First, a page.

The reckoning: when to call time on distressed travel and tourism businesses?
31 March 2021
When the Welsh government recently wrote off Cardiff Airport’s debt to the tune of £42.6m and provided a further £42.6m in grants, the aim was to ensure that there was long-term stability for the business in the post-pandemic era. Likewise, Birmingham City Council granted an £18.5m emergency loan to the city’s airport to help stave off any threat of insolvency.
These emergency measures were not merely a shot in the arm for the main Welsh and West Midlands international transport hubs, but also a signal that businesses would continue to be protected post-Covid-19.
The emergency loans coincided with announcements by chancellor Rishi Sunak that the government was pledging £68bn to extend its coronavirus emergency loan schemes and the coronavirus job retention scheme (furlough scheme) until the end March. The furlough scheme was again recently extended to September, with employer contributions. The new funding includes an extension of the £19.6bn coronavirus business interruption loan scheme and the £5bn coronavirus large business interruption loan scheme.
But, while business leaders see the extension of these rescue packages for UK companies as laudable, restructuring and insolvency professionals know them as a move that simply ‘kicks the can down the road’. And, as the examples of Cardiff and Birmingham show, nowhere is this more evident than in the travel and tourism sector.
Covid-19 takes its toll on travel
The sector had already been hit by the bankruptcy of Thomas Cooke back in 2019, but with the onset of Covid-19 large and small firms alike were to follow – from Flybe last year to the recent collapse of small specialist tour operator Tucan Travel.
According to analysis by restructuring experts at Travel Weekly, more than 2,000 tour operators were on the brink of collapse at the end of last year. Meanwhile, the Real Business Rescue Business Distress Index reported that in Q3 2020, 657 tour operators and 1,243 travel agencies were in ‘significant distress’. In Q4 2020, 1,440 travel agencies, reservation services and related firms were on the verge of collapse, an increase of 33% year-on-year, according to the report.
Looking at the wider travel sector, including railways, tour guides, airlines and ferry services, Real Business Rescue found that some 4,500 businesses were in serious trouble and possible terminal distress in the sector, endangering 27,000 jobs.
For most travel professionals, only the opening up of national and international travel networks will save of these businesses. Regardless of the success of the coronavirus vaccine, however, most consumers are still reticent about booking flights abroad or staycation hotels in the UK.
Restructuring packages and M&As
Despite the continuance of government rescue measures, which is expected by restructuring and insolvency professionals, many believe it’s now a matter of ‘when’ not ‘if’ these businesses fail – and fail en masse. Some think that restructuring packages or M&As may be the answer for more familiar brands, particularly those that had healthy balance sheets in the past. But, given the current environment, even making valuations of acquisitions is difficult.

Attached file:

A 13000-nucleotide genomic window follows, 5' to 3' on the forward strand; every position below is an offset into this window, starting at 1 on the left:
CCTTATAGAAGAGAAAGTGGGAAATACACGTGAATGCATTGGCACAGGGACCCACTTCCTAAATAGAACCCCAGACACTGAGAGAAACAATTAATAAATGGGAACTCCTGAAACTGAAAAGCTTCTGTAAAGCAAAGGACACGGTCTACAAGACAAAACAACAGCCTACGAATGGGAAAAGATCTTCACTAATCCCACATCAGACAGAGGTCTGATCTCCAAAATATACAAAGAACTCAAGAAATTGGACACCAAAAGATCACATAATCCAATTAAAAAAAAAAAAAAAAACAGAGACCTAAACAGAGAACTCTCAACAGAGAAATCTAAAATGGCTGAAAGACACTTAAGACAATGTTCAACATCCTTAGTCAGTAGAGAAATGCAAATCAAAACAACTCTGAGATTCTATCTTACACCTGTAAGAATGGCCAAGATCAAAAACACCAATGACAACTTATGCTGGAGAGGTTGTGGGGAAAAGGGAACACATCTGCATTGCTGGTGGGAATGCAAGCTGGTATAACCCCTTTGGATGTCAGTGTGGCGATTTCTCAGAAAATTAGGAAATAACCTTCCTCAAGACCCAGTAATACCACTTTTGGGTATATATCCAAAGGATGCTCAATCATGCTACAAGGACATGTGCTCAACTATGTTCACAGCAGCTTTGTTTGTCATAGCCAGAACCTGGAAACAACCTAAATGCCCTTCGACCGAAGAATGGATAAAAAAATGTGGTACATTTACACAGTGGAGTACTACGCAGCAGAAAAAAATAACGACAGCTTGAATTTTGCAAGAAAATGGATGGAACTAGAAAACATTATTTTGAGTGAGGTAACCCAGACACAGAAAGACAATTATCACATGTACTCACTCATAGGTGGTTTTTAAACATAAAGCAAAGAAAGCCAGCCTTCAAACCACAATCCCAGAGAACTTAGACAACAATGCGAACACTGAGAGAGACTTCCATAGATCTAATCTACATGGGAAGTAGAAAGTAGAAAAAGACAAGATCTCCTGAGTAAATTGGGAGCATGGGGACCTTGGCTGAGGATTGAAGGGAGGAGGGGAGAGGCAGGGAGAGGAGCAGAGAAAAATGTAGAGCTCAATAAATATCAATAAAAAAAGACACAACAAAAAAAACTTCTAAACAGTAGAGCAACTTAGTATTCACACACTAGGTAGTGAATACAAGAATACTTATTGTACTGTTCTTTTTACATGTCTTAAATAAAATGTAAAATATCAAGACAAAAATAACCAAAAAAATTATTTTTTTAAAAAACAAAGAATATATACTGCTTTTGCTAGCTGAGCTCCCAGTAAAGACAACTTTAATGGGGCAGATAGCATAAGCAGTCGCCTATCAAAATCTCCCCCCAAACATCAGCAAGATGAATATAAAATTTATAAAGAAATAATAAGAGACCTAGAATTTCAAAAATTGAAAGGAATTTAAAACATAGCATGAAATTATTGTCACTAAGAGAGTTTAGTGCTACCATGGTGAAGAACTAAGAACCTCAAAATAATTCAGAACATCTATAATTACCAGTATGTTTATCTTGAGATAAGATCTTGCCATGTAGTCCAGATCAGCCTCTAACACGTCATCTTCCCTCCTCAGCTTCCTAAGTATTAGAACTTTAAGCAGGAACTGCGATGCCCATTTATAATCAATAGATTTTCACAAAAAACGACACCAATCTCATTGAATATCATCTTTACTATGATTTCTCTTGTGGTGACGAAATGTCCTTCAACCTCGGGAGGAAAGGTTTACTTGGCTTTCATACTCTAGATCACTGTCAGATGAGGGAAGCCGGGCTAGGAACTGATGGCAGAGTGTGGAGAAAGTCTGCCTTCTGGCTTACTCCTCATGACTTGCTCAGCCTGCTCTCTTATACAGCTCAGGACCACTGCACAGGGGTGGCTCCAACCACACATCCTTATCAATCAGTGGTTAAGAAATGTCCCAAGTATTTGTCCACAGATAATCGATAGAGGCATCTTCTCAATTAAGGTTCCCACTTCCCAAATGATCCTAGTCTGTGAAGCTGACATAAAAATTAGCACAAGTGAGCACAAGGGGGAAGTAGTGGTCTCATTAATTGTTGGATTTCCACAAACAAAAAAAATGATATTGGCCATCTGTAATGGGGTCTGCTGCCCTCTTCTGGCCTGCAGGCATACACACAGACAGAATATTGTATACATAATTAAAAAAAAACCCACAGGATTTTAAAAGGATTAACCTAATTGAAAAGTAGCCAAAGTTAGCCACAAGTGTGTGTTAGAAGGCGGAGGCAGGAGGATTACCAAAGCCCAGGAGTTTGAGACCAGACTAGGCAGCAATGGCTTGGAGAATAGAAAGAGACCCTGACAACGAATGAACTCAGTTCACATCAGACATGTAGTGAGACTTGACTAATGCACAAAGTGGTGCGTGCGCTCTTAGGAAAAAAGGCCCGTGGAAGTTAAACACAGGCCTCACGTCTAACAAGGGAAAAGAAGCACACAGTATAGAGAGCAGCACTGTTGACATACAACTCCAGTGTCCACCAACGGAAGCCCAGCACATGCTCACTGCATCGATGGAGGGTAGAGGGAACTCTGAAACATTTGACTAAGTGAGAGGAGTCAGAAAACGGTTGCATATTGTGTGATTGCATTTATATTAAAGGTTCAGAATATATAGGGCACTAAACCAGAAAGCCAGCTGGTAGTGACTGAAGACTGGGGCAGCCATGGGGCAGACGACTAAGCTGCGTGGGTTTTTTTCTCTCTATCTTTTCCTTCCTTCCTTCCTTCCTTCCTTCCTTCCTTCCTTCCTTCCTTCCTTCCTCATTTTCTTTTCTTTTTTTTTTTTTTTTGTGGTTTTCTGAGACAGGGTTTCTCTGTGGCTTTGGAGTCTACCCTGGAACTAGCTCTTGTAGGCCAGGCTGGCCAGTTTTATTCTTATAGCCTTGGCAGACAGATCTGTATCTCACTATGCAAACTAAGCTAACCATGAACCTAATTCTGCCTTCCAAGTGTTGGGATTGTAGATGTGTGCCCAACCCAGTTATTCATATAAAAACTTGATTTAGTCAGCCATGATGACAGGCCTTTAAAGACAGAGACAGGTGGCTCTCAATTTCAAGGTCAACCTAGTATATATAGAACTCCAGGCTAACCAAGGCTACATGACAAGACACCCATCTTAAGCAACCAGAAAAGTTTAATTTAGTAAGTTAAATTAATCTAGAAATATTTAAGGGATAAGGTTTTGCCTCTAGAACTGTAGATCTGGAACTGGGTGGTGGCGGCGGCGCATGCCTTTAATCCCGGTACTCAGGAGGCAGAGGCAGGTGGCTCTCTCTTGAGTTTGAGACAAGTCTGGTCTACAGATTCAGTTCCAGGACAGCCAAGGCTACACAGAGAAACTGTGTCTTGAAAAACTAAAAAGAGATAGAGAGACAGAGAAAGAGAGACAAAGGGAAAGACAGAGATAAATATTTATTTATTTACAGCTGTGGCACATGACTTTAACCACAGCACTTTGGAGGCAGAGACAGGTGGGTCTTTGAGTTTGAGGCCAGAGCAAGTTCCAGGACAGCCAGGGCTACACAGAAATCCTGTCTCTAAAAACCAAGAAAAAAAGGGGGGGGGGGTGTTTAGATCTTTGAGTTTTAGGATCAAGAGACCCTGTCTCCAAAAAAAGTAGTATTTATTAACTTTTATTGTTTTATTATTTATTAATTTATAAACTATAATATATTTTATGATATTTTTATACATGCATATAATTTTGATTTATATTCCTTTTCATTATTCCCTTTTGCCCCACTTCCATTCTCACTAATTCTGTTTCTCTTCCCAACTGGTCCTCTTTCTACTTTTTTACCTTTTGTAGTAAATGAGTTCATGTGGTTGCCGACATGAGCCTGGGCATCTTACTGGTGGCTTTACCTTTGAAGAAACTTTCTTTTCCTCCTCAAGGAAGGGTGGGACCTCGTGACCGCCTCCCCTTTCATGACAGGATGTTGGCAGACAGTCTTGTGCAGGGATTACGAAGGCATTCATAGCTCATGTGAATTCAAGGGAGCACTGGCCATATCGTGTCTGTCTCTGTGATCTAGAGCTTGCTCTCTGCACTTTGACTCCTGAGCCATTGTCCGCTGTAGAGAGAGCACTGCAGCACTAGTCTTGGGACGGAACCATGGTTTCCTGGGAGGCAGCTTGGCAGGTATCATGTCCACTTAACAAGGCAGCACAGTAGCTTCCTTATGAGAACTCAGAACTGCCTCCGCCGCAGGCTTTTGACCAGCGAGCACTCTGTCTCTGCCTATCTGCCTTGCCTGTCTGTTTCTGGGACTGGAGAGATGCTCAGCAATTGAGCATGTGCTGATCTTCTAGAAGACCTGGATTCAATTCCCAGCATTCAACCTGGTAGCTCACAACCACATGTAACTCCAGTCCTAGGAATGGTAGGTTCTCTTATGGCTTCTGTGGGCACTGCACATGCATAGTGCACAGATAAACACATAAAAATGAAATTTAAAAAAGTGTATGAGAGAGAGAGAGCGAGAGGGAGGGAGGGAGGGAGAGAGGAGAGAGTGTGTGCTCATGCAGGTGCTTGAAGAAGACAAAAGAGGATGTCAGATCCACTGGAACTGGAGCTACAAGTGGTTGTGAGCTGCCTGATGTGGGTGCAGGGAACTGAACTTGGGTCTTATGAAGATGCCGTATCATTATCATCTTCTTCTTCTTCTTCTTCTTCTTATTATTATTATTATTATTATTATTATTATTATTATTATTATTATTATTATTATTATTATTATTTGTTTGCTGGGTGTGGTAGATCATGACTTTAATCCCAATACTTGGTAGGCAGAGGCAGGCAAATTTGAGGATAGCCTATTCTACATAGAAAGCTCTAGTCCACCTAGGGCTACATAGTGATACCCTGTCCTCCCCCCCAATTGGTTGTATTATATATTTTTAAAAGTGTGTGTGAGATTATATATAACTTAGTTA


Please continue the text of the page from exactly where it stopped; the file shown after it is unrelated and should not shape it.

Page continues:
For IPs, the travel and tourism sector is asset light – for example, many businesses in the sector rely on existing client data, which will be difficult to evaluate given the collapse of the industry during the last 12 months. It is also difficult to predict an uptick in luxury travel, cruises and skiing given the loss of trade and contemporary data during the past year. The best-case scenario predicted by the International Air Travel Association is that passenger numbers on short-haul flights could recover sometime in 2023, but long-haul fights may never fully recover.
In February this year the government announced it would extend the temporary measures implemented under the Corporate Insolvency and Governance Act for another year. This was ahead of the current expiry date of 30 April 2021. The measures were referred to as giving businesses ‘breathing space’ until they were able to get back on their feet following the pandemic, and to provide relief for companies facing a winding-up petition. Consequently, an extension of the moratorium rules was being considered to 30 March 2022. This was confirmed recently by business minister Lord Callanan when he said: ‘It is vital that we continue to deliver certainty to businesses through these challenging times, which is why we’re now extending these important and necessary measures to protect companies from insolvency.’
So, where does this leave UK restructuring and insolvency professionals?
All agree that they will need to prepare for waves of distressed businesses and/or a huge increase in M&A activity, but many also know that the problems will be pushed further into the future by the government. The question is whether to start to build teams now or wait and keep watch for the official announcements before the inevitable future reckoning.
Andrew Chilvers is head of GDPR and data protection at MAPS Solutions Europe Ltd.